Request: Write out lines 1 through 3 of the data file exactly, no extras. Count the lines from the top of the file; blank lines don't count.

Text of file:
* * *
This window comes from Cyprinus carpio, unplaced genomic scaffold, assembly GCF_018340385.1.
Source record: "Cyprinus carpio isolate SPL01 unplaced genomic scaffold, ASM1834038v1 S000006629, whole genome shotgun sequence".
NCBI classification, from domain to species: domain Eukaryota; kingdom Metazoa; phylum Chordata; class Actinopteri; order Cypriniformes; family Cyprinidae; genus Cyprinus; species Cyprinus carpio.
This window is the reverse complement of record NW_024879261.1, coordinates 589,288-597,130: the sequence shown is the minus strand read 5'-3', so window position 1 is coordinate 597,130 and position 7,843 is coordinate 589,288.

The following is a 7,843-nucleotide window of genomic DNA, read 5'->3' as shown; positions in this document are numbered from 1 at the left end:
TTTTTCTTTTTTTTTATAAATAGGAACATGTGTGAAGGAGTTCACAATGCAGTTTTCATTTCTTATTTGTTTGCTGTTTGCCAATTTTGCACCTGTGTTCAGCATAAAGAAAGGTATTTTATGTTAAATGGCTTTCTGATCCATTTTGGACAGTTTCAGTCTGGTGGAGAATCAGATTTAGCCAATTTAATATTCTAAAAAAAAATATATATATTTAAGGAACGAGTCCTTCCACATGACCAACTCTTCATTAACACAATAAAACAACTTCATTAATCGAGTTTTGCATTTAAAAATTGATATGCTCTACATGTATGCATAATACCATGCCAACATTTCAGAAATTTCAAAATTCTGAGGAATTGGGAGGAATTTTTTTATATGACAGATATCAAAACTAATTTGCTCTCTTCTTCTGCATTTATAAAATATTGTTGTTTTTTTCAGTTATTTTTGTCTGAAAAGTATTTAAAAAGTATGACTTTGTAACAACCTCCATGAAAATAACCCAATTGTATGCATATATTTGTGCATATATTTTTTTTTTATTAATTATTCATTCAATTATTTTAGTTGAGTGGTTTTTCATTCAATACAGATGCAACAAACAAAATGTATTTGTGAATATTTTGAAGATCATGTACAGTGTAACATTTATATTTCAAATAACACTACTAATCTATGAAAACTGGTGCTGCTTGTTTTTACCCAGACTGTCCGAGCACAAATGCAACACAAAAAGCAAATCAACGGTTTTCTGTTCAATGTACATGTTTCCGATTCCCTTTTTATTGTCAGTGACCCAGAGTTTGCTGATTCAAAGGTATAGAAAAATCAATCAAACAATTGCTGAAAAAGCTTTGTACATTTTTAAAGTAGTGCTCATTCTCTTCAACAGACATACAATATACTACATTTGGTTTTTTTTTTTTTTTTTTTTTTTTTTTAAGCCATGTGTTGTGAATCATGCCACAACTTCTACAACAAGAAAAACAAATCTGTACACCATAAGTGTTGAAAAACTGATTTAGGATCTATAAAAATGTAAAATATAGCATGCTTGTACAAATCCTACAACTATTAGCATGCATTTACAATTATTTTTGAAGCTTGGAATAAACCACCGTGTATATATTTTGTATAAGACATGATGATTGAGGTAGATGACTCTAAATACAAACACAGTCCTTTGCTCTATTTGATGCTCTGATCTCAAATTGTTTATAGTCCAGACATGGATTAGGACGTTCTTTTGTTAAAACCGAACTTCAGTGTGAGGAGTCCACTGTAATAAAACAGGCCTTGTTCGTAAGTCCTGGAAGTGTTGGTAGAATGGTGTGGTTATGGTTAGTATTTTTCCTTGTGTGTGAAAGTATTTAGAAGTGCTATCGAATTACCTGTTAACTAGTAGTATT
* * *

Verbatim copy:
This window comes from Cyprinus carpio, unplaced genomic scaffold, assembly GCF_018340385.1.
Source record: "Cyprinus carpio isolate SPL01 unplaced genomic scaffold, ASM1834038v1 S000006629, whole genome shotgun sequence".
NCBI classification, from domain to species: domain Eukaryota; kingdom Metazoa; phylum Chordata; class Actinopteri; order Cypriniformes; family Cyprinidae; genus Cyprinus; species Cyprinus carpio.